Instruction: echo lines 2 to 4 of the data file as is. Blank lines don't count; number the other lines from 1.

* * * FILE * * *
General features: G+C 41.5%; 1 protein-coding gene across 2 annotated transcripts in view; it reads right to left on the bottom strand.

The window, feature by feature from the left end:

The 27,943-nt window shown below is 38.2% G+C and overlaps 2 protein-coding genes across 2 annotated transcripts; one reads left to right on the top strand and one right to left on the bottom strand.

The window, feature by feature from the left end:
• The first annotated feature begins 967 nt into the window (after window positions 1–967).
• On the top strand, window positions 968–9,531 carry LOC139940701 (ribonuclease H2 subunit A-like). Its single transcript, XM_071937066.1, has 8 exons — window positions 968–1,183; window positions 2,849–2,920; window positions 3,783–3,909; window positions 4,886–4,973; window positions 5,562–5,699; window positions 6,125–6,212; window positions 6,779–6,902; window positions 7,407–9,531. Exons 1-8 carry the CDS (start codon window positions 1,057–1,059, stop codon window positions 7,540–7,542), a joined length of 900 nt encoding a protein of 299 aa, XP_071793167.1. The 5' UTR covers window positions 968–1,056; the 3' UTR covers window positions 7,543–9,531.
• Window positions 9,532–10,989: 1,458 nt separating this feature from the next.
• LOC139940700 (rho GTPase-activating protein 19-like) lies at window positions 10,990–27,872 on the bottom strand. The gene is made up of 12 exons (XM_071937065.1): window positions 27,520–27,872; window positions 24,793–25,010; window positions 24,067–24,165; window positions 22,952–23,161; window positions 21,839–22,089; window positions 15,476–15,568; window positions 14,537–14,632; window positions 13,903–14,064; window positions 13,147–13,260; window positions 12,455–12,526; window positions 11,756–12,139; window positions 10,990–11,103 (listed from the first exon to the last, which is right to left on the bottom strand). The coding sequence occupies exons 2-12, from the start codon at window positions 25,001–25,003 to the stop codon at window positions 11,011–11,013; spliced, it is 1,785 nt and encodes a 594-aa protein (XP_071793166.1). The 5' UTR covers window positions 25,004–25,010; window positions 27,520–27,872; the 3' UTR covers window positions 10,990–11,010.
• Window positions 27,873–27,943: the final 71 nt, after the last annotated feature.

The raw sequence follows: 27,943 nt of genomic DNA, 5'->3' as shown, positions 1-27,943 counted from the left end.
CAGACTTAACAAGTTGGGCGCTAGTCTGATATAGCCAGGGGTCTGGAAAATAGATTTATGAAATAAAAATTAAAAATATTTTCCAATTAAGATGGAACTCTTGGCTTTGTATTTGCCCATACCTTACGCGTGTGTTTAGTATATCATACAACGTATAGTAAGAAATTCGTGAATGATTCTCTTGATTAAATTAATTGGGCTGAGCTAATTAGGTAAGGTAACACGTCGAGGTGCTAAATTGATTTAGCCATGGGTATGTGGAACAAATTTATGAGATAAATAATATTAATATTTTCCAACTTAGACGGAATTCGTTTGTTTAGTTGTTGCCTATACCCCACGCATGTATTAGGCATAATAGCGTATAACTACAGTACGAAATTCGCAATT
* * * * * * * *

The window, feature by feature from the left end:

The 27,943-nt window shown below is 38.2% G+C and overlaps 2 protein-coding genes across 2 annotated transcripts; one reads left to right on the top strand and one right to left on the bottom strand.

The window, feature by feature from the left end: